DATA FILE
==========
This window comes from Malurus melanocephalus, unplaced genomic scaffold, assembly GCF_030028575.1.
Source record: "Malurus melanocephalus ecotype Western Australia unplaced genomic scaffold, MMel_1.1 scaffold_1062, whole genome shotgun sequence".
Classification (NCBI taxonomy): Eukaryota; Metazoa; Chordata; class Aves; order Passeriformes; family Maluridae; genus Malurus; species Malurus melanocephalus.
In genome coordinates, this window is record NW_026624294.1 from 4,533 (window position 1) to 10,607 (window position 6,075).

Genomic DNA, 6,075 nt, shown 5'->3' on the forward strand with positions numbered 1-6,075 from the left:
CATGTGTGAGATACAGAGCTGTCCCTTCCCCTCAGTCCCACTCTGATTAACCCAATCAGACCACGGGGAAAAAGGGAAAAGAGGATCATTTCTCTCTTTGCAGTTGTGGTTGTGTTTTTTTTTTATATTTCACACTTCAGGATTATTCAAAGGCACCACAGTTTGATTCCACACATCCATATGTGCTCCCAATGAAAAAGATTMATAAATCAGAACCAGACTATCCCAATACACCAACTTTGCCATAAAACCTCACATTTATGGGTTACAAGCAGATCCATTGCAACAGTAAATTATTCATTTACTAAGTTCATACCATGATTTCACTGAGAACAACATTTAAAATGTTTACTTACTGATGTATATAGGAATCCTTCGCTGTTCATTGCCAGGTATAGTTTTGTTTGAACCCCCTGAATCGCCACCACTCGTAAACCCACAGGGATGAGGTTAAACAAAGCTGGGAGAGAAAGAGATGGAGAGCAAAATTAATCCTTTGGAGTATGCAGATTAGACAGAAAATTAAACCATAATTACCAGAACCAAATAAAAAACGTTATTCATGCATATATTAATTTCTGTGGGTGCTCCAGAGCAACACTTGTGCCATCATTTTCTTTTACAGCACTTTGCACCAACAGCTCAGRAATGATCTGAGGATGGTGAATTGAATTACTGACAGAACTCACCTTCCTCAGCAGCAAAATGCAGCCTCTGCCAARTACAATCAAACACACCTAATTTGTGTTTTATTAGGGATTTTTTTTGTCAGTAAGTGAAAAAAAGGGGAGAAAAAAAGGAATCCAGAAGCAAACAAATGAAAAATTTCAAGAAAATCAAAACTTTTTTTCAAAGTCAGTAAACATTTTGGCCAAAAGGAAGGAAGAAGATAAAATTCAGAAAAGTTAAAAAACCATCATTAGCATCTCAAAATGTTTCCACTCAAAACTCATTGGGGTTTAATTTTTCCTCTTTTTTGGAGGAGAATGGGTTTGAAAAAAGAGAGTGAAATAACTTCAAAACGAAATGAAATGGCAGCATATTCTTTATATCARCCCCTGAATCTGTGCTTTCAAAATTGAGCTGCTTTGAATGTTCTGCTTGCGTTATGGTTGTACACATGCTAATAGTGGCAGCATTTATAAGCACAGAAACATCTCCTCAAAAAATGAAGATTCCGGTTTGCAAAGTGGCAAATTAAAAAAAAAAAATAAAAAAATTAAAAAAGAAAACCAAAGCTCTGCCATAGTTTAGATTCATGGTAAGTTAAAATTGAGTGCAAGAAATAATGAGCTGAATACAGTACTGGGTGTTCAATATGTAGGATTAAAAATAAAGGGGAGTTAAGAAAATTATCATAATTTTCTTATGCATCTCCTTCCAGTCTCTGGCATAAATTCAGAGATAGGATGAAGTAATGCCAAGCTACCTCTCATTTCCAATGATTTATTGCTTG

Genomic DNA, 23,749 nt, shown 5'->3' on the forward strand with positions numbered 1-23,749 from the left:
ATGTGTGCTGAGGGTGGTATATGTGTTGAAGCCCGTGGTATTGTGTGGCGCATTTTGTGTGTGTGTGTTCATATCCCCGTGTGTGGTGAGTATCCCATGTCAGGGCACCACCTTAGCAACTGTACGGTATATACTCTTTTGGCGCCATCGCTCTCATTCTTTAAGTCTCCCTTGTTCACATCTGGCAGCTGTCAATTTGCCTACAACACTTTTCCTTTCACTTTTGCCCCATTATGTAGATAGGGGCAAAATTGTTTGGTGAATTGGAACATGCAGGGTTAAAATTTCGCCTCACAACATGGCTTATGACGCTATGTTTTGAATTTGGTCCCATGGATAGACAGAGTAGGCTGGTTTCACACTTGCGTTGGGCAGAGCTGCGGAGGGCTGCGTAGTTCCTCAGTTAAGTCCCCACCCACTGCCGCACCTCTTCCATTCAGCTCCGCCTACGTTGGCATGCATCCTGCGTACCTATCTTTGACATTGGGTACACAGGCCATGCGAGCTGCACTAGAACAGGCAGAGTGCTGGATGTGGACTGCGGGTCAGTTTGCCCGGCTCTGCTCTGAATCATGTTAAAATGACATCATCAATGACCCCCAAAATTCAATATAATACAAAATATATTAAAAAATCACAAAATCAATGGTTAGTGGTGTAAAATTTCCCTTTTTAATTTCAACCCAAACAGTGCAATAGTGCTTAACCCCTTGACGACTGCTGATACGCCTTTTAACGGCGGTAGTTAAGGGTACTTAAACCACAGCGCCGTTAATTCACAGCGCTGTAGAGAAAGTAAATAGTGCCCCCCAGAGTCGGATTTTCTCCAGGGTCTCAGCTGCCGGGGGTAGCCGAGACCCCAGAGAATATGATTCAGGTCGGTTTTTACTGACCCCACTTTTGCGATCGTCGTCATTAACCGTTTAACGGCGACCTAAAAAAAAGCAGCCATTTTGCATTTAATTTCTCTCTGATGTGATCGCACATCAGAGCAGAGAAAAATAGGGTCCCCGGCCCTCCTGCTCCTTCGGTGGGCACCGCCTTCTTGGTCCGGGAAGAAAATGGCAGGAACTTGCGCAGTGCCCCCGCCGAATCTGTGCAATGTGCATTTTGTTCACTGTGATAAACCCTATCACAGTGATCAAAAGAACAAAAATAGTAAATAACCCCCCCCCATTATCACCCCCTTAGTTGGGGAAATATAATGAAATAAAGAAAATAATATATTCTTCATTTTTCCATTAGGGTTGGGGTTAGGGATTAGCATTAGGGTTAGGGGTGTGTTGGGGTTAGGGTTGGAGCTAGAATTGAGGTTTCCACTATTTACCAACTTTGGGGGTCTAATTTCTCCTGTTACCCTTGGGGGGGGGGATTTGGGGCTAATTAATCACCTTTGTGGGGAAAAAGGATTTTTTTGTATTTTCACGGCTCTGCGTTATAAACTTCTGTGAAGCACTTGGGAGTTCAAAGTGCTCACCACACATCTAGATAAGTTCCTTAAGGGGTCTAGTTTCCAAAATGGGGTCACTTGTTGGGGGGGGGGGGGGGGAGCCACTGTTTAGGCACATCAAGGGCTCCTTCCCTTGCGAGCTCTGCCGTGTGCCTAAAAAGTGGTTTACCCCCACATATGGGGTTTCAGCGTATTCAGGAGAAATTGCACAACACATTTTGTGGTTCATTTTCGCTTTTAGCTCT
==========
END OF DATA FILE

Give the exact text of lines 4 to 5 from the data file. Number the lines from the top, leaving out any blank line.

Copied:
In genome coordinates, this window is record NW_026624294.1 from 4,533 (window position 1) to 10,607 (window position 6,075).

Genomic DNA, 6,075 nt, shown 5'->3' on the forward strand with positions numbered 1-6,075 from the left: